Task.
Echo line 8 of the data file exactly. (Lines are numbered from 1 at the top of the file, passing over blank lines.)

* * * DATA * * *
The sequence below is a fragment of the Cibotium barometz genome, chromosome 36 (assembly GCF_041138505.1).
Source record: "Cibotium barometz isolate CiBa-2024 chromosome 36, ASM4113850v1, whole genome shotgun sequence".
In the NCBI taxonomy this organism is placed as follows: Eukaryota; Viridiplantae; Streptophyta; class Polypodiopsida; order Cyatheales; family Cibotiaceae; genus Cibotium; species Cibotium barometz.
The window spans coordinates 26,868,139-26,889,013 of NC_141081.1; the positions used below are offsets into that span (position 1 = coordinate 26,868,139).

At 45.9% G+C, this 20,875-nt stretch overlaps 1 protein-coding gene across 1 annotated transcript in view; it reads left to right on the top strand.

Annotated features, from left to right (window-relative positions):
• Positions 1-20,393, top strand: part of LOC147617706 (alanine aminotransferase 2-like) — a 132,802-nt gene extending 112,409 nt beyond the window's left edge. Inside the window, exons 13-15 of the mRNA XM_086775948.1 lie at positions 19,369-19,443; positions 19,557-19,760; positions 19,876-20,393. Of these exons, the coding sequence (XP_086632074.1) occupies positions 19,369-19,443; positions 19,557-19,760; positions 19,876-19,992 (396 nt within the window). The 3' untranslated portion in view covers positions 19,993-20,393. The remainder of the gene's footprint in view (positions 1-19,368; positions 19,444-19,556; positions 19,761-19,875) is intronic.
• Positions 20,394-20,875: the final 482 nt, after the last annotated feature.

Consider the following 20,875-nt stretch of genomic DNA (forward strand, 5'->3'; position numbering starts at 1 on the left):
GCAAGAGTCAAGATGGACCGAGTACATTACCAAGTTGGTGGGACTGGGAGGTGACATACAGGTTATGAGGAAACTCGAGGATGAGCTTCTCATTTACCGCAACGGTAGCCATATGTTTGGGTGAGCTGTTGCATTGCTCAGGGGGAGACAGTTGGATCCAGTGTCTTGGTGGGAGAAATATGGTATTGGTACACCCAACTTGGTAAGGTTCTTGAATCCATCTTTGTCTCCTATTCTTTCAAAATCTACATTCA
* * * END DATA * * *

• Positions 20,394-20,875: the final 482 nt, after the last annotated feature.